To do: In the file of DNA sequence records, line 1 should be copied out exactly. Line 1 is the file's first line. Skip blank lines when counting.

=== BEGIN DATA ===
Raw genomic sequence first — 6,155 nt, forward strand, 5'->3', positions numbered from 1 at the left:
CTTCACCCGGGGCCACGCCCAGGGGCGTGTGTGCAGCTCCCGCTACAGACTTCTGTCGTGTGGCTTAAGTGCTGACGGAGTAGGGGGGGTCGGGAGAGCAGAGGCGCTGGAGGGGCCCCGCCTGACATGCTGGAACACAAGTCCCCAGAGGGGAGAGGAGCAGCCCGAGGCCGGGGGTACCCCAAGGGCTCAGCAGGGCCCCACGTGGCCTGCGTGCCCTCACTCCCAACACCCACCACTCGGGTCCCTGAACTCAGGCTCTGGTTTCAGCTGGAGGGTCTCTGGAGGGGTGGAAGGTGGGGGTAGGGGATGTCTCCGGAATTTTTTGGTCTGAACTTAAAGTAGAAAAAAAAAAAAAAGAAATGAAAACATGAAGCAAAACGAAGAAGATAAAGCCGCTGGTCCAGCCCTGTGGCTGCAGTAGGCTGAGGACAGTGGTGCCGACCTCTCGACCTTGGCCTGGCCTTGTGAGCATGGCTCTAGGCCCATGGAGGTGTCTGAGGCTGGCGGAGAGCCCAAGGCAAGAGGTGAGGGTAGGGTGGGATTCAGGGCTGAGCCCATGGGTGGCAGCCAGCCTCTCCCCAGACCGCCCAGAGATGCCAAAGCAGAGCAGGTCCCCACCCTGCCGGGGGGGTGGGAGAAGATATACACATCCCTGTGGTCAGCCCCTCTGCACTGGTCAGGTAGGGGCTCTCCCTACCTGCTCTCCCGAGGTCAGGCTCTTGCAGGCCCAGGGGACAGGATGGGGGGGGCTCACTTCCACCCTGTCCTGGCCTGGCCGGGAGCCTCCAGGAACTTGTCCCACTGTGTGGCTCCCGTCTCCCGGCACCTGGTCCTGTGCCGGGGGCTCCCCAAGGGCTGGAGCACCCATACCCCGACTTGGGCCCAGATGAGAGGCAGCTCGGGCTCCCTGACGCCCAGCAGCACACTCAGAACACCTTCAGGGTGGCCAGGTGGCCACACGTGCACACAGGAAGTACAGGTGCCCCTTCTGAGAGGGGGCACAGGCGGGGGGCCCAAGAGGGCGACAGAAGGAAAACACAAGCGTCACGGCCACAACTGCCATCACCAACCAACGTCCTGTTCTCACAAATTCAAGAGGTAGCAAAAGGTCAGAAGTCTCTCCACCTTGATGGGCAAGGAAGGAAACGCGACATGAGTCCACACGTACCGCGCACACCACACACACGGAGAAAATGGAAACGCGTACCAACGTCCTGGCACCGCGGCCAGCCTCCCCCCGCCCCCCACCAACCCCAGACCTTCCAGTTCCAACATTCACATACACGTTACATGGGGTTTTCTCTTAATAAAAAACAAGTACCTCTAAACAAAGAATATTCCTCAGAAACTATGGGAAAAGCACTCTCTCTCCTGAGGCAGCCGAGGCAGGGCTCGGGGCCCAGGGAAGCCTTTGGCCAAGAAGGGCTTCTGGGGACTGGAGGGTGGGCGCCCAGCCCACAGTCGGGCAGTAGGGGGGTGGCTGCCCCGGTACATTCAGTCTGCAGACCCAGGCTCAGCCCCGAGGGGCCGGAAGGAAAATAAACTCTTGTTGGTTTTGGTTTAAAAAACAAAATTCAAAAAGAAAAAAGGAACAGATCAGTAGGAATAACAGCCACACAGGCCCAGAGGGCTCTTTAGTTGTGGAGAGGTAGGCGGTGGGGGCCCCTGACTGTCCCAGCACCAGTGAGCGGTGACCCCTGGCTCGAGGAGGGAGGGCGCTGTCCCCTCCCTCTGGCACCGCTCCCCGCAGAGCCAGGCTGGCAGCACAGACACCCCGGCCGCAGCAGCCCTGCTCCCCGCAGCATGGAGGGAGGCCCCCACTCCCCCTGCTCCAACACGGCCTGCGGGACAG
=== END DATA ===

Raw genomic sequence first — 6,155 nt, forward strand, 5'->3', positions numbered from 1 at the left: